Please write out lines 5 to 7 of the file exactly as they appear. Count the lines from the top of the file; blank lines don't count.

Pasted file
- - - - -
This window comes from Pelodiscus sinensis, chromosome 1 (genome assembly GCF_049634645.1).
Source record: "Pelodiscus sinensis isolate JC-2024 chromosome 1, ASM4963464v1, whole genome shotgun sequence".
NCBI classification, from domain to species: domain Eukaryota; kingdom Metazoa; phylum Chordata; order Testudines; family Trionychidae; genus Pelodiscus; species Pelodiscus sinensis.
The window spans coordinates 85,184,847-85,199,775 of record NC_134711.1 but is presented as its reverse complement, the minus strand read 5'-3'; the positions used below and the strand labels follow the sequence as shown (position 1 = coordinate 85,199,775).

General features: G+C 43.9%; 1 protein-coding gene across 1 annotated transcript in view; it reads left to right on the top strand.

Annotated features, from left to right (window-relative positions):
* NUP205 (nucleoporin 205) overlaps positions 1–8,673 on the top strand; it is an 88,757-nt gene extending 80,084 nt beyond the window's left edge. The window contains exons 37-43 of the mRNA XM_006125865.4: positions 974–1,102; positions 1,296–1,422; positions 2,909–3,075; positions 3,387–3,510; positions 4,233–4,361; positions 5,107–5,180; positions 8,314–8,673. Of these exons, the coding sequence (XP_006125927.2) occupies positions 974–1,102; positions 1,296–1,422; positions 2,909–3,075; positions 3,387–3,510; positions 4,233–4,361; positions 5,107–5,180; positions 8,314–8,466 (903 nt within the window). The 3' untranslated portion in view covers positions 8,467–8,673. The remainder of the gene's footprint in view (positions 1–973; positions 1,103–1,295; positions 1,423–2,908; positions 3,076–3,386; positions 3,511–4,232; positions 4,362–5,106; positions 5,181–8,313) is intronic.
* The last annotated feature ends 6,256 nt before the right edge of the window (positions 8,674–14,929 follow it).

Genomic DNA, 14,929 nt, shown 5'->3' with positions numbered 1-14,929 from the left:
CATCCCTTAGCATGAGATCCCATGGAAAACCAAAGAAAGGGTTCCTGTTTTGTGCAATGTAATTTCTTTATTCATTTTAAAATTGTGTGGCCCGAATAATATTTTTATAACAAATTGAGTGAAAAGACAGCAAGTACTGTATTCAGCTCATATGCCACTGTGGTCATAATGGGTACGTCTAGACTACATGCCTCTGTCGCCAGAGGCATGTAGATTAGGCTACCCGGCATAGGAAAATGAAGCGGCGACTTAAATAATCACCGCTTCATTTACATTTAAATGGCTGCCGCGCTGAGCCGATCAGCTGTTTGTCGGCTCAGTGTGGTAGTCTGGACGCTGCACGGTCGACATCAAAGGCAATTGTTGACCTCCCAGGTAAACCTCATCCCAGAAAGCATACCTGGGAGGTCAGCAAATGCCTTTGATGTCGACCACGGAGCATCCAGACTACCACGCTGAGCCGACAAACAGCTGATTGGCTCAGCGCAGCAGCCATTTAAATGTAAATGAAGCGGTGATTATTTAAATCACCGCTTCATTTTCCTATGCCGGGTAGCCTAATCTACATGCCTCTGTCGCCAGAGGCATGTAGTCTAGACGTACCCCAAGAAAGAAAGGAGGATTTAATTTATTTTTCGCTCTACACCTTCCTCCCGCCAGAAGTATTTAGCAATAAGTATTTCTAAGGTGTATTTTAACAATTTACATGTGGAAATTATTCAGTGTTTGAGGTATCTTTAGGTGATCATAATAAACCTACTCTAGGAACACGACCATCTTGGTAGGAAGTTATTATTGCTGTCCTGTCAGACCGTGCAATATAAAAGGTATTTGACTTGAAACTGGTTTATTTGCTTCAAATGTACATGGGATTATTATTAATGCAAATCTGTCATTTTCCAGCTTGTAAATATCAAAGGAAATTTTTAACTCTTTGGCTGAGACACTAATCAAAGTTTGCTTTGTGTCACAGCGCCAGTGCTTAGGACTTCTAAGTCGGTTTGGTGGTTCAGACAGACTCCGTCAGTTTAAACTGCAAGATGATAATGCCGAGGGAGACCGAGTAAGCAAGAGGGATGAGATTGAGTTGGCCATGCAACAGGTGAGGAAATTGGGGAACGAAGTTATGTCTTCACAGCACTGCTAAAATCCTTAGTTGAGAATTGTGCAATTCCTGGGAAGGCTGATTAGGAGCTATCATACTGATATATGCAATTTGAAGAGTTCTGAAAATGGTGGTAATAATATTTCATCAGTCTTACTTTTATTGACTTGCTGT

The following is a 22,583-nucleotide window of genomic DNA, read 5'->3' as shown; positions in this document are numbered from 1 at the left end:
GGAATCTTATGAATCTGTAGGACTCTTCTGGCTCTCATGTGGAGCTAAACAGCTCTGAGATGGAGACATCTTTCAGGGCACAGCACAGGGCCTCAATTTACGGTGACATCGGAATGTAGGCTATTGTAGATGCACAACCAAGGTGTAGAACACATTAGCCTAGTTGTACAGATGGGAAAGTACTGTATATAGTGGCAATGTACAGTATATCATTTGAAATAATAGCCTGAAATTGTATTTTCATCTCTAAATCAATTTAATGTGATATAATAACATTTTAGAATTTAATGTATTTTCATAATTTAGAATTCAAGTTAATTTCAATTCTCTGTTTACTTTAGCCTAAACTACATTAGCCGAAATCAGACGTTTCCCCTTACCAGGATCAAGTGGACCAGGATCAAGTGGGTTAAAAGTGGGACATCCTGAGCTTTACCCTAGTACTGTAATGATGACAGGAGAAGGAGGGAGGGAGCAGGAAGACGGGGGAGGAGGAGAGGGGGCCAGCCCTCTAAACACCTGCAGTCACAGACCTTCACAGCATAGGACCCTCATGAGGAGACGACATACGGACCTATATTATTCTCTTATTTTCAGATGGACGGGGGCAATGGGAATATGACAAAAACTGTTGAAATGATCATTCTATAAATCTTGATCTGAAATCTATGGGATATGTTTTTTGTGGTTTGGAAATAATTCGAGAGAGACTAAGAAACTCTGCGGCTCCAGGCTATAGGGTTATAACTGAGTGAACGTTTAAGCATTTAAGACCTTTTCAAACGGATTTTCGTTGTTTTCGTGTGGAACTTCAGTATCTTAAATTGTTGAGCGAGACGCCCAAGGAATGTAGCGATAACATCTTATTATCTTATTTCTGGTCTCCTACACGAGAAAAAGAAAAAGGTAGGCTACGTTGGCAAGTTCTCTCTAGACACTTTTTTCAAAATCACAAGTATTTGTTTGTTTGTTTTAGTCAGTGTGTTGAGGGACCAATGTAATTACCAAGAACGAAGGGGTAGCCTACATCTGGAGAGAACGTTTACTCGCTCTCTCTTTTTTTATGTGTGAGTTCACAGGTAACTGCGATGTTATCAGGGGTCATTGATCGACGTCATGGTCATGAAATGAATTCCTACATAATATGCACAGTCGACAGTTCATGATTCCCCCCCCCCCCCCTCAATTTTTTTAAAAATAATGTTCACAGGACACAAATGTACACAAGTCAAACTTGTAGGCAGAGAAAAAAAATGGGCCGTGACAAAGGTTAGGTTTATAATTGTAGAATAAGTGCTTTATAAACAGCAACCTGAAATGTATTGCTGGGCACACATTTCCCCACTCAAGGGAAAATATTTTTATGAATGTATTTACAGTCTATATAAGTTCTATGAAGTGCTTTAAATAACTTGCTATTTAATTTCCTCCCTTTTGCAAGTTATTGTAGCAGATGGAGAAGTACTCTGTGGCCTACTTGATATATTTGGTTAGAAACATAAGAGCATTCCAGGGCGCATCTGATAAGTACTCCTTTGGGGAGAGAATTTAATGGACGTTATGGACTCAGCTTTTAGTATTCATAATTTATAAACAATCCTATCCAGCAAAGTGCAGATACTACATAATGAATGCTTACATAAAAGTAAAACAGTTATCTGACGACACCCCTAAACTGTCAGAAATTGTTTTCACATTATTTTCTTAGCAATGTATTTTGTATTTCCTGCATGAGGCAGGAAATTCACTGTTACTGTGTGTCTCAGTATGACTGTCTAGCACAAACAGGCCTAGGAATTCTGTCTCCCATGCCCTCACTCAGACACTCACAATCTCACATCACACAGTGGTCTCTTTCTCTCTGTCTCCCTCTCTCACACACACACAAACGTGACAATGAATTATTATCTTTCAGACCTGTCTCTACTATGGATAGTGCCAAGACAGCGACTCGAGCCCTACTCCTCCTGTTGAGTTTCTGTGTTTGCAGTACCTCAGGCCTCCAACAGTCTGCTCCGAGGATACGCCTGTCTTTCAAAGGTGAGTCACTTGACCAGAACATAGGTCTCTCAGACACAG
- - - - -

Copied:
General features: G+C 43.9%; 1 protein-coding gene across 1 annotated transcript in view; it reads left to right on the top strand.

Annotated features, from left to right (window-relative positions):
* NUP205 (nucleoporin 205) overlaps positions 1–8,673 on the top strand; it is an 88,757-nt gene extending 80,084 nt beyond the window's left edge. The window contains exons 37-43 of the mRNA XM_006125865.4: positions 974–1,102; positions 1,296–1,422; positions 2,909–3,075; positions 3,387–3,510; positions 4,233–4,361; positions 5,107–5,180; positions 8,314–8,673. Of these exons, the coding sequence (XP_006125927.2) occupies positions 974–1,102; positions 1,296–1,422; positions 2,909–3,075; positions 3,387–3,510; positions 4,233–4,361; positions 5,107–5,180; positions 8,314–8,466 (903 nt within the window). The 3' untranslated portion in view covers positions 8,467–8,673. The remainder of the gene's footprint in view (positions 1–973; positions 1,103–1,295; positions 1,423–2,908; positions 3,076–3,386; positions 3,511–4,232; positions 4,362–5,106; positions 5,181–8,313) is intronic.